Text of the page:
October 2016


Why do we think life is supposed to be easy and carefree? We do. But I don’t know why. Are we so far removed from our history as to be completely unaware of what a risky thing life is? It is fraught with danger.

I’m almost 64 years old. That means I’m over 23,300 days old. That’s a lot of days. And on all of those days – except one – any car in my possession or my immediate family’s possession did not blow an engine. However, just once, a little more than a week ago, one of my cars did blow an engine and I was furious at the universe for being so capriciously unkind.

For 23,299 days I did not thank the universe for not blowing up one of my car’s engines. I was not thankful that my cars kept running. I expect my cars to keep running. Always. Regardless of the number of miles on them. They are supposed to be running. That’s what cars do.

They also break down. And I was affronted in a universe where that happened. I was not at all amazed for the tens of thousands of days when it didn’t happen.

And that explains us. When it all goes well, which is most of the time, we take it for granted. Things are supposed to go well, we think. I don’t really know why we think that.

I have watched all the BBC nature series with David Attenborough. There are lots of confrontations between predator and prey and each and every single one of them ends in sadness. Sometimes that sadness is that the prey is caught and killed. Sometimes it is that the predator did not manage to capture any prey and expended all that energy for no dinner at all, making death that much more imminent. Sadness. Every. Single. Time.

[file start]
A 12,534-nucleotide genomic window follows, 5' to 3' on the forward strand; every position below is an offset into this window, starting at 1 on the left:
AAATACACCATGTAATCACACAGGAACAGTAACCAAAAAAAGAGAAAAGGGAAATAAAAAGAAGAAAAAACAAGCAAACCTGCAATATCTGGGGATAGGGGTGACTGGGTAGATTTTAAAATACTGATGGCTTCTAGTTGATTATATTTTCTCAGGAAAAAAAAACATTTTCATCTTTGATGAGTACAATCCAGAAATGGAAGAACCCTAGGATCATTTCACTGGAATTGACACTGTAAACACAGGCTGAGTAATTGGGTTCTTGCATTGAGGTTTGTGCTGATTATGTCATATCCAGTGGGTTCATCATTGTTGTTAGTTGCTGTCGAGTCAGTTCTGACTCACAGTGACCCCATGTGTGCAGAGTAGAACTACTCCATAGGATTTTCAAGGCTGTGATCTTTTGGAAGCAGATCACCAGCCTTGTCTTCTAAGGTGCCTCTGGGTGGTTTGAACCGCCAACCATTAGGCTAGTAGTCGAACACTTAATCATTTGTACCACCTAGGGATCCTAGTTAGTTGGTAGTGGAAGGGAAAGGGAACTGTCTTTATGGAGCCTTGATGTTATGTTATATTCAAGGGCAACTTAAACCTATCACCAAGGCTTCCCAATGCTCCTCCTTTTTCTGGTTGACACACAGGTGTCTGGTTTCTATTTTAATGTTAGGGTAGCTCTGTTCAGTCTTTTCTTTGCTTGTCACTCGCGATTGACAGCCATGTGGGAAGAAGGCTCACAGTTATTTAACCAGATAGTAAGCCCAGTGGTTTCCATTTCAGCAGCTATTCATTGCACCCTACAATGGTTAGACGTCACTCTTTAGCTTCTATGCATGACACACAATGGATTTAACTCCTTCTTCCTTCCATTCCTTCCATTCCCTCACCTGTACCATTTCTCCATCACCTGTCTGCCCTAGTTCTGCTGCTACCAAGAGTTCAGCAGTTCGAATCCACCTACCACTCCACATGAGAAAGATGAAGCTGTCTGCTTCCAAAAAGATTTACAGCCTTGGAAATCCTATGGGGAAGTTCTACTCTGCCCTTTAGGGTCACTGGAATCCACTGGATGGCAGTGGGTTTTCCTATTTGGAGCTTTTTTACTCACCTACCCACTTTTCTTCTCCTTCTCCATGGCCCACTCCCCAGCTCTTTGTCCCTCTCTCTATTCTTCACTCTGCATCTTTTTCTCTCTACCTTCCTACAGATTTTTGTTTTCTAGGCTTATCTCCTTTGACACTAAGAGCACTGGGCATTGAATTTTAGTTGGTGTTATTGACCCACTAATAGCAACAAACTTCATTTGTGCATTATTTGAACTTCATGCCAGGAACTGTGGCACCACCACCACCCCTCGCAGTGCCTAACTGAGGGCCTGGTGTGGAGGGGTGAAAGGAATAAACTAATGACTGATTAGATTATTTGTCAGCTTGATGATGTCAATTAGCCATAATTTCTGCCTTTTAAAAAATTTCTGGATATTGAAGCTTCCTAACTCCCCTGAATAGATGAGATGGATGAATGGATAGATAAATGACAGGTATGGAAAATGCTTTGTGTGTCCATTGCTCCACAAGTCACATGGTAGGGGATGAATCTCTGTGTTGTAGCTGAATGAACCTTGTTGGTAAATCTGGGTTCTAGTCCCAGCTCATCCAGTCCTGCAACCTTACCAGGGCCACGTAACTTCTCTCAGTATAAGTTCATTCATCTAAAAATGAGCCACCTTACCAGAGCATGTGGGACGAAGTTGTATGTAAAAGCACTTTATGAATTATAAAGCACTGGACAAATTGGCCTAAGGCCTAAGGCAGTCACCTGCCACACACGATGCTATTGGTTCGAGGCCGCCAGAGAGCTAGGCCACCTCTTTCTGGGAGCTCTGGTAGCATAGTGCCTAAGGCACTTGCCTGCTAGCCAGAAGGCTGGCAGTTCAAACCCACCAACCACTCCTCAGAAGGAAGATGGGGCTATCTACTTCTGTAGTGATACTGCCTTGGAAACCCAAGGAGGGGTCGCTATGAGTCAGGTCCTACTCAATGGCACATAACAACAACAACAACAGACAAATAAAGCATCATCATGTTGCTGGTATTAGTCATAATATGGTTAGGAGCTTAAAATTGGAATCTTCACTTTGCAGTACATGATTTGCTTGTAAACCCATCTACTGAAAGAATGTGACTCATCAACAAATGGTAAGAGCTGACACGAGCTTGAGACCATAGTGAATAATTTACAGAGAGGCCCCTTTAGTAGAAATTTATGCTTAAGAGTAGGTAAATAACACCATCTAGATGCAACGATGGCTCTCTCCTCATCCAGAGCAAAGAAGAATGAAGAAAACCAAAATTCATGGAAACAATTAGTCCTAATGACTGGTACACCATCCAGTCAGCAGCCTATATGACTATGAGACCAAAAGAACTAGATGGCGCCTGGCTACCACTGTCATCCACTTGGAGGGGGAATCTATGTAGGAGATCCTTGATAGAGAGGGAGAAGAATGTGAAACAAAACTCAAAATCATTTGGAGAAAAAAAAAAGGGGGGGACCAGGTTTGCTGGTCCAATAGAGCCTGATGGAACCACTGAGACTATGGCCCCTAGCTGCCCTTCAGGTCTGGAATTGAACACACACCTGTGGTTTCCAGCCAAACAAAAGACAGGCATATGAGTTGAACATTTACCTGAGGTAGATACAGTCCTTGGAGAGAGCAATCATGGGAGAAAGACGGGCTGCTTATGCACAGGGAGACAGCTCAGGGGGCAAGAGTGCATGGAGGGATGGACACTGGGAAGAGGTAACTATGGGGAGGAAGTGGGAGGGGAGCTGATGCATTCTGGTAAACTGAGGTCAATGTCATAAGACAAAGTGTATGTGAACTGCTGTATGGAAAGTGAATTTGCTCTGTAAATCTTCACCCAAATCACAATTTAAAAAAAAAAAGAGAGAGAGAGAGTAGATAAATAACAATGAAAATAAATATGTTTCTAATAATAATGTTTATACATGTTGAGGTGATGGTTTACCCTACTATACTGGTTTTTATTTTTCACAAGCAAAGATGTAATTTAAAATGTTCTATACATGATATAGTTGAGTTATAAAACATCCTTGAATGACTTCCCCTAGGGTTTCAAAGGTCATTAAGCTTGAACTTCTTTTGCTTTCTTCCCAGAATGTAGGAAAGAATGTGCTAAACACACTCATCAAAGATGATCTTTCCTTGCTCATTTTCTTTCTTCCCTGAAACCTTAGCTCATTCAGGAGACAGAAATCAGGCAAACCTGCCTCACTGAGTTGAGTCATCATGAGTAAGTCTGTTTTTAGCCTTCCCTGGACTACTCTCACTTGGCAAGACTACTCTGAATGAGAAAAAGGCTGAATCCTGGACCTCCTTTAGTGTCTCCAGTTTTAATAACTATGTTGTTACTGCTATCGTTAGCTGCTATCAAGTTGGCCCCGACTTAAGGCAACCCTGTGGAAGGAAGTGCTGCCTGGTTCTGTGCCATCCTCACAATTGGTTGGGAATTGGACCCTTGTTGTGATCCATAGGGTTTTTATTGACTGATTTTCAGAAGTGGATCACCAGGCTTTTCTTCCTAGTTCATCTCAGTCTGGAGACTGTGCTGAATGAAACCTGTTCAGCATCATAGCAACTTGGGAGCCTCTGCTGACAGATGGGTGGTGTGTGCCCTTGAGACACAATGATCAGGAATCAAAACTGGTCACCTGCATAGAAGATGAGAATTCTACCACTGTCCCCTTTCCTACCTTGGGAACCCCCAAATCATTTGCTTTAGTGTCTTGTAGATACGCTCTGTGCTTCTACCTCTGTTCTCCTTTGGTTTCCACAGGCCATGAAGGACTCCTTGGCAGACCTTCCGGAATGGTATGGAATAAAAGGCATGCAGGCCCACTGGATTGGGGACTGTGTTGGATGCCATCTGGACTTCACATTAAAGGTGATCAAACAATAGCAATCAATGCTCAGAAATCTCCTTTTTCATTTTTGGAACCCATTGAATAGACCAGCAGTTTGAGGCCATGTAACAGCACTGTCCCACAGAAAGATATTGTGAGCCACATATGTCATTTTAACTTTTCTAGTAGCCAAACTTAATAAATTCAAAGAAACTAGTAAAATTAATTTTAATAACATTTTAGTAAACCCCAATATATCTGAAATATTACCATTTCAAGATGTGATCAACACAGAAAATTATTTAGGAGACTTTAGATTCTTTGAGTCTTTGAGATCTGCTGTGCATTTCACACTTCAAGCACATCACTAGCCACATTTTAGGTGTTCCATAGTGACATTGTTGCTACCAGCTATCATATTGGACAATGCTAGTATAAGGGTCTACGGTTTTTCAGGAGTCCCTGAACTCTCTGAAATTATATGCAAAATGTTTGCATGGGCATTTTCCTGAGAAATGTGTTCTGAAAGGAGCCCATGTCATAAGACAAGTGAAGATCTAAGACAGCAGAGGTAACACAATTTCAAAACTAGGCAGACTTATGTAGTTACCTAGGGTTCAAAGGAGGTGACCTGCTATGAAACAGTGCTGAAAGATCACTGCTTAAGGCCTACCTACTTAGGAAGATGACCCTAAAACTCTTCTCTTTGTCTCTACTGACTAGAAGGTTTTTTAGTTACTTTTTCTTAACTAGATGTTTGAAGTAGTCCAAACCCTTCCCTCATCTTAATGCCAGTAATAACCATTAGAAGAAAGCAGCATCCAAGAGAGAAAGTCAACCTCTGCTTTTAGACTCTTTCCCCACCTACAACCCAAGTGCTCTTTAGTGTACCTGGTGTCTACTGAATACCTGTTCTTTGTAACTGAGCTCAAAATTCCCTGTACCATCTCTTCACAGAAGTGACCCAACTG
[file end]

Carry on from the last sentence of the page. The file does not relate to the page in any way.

And somehow, we have built societies and civilization and mitigated many of the dangers of the wild kingdoms. By banding together, we have a surplus of food and don’t have to know how to do everything ourselves. Specialization comes with the freedom of mutual support.

With this greater society, with civilization, we have told ourselves that life is supposed to be wonderful. We may, in fact, build a perfectly wonderful life. But it isn’t a given and it isn’t just supposed to happen. And you don’t deserve a damn thing. The world owes you nothing; it was here first.

We don’t have to hunt for dinner which used to take up a large portion of our ancestors’ lives. Dinner can be picked up at the grocery store or through the drive-in. And with all this security and surplus, we aren’t ecstatic every day of our lives. Instead, we think we deserve more. We tell ourselves that our lives are in a mess far too often when all our lives are is the human existence.

We aren’t supposed to skate through life unscathed. We are supposed to push the limits and test the waters and have things happen. When our normal routine is upset, we notice what we don’t have available. But when it all works – which is most of the time – we assume that is the way life is supposed to be.

Life really is one damn thing after another. The respite in between catastrophes is there for us to catch our breath and prepare for the next one. For there will always be a next one.

Take a moment today to think about your car and it’s engine.

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An example of a blown engine, since I don’t have a picture of my own.